in the fact that their son is going to wed

I JOINED THE TRANSPACIFIC PILGRIMAGE

a maiden who is half Chinese….” At the

from Hawai‘i to Mills in 1981, and my

time, California law discouraged mar-

sister, Rosanne Cunningham ’90, joined

riage between whites and Asians.

five years later. Much had changed

Another three decades passed before

by the 1980s—the flight took less than

the first two Asian students who were not

six hours, for one. Barriers to Asian

part haole came to Mills from Hawai‘i, in

American achievement in the state had

1934. One was Irma Tam Soong, MA ’35,

been torn down: our governor, lieutenant

who later wrote a book about her expe-

governor, and both US senators were all


A luau at Mills in the 1950s, with Gerry Wong Ching ’57 at far right. COURTES Y GERRY WONG CHING

of Japanese descent. I am a half-Filipina

its historical connection to the islands.

ers who have had little access to higher

hapa haole; other Mills students from

Today she is an associate professor of

education. Raised in Hawai‘i but born

Hawai‘i in my years were of Chinese,

law and directs the Ka Huli Ao Center

in the Marshall Islands (her mother is

Filipino, Japanese, Native Hawaiian, and

for Excellence in Native Hawaiian Law at

president of the island nation), Kathy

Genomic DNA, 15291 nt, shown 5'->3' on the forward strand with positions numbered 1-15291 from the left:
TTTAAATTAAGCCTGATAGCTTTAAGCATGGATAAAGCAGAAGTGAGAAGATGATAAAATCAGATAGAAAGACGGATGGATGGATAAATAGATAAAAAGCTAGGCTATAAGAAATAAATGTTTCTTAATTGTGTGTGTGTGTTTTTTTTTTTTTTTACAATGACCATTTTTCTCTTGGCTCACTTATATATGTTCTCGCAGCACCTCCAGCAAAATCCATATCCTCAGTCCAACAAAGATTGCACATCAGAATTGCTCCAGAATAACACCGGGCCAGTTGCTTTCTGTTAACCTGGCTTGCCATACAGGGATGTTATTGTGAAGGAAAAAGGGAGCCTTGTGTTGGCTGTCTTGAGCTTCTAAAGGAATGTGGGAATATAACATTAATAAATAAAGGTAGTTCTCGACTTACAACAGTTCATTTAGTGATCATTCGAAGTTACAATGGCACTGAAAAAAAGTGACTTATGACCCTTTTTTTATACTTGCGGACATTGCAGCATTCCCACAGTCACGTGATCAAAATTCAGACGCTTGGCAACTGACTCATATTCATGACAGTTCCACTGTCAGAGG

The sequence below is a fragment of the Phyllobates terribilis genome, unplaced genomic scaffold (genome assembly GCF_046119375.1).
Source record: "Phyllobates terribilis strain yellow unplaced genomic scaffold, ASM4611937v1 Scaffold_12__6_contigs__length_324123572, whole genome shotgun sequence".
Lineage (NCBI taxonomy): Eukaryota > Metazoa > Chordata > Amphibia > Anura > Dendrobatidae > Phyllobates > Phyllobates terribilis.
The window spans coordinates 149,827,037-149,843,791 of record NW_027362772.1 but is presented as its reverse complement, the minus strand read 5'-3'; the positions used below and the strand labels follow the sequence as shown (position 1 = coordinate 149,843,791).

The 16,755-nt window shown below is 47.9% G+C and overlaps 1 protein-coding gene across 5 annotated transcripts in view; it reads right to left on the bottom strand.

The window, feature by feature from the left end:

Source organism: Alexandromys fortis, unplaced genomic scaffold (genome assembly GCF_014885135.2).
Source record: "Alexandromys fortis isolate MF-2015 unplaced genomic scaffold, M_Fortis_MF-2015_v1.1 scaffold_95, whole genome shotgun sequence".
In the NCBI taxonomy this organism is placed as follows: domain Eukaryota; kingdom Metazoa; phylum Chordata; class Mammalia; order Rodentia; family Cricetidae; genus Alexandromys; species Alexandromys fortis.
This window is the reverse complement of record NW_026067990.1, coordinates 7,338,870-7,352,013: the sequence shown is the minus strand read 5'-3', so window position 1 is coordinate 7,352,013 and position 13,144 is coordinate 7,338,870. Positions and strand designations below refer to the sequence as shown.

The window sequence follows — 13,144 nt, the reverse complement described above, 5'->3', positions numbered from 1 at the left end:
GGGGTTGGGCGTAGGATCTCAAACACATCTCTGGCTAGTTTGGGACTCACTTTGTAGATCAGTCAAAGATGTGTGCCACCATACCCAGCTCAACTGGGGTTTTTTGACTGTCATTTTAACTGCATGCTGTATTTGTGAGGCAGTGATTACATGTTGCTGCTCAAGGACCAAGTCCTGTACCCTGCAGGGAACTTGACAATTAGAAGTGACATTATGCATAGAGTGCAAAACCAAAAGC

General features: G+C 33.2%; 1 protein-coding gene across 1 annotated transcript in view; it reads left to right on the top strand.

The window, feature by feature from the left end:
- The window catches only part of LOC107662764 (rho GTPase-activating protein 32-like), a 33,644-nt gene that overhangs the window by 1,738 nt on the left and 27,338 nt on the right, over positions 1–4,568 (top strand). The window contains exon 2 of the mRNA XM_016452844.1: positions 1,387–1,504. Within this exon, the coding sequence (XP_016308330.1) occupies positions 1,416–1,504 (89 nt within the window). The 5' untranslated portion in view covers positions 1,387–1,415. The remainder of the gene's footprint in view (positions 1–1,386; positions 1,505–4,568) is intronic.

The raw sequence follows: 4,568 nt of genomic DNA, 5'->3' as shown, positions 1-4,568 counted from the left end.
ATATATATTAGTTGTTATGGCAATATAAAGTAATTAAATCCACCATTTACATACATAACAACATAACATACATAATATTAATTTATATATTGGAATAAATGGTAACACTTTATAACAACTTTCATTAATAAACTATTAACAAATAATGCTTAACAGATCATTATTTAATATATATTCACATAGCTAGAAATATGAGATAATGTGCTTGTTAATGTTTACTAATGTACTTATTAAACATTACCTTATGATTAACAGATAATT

Caucasian descent. We came from a mix

the University of Hawai‘i. She also serves

is a poet and environmental activist

of public and private schools.

as legal counsel at Earthjustice, where

who gained worldwide acclaim for her

Yet many legacies of the old Mills-

she developed a special interest in water

2014 poetry performance at the United

Hawai‘i relationship have remained. In

law—like Emma—and worked on litiga-

Nations Climate Summit in New York.

the past 10 years, more students have

tion to return diverted stream flows to

She has also addressed the struggles

come from Punahou than from any

community uses, including traditional

of Marshallese and other Micronesian

other high school in the state (the com-

Hawaiian agriculture and aquaculture.

immigrants in Hawai‘i, where more than

bined Kamehameha Schools, for stu-

Kailani Yamanoha ’16, a nursing

half of Marshallese live in poverty. Her

dents of Native Hawaiian ancestry, are

student, is Emma’s great-great-grand-

poem “Lessons from Hawai‘i” enumer-

the runner-up). Alumnae in the Hawai’i

daughter. Kailani grew up in Northern

ates the everyday ways that other island

Mills Club, now led by Lyn Flanigan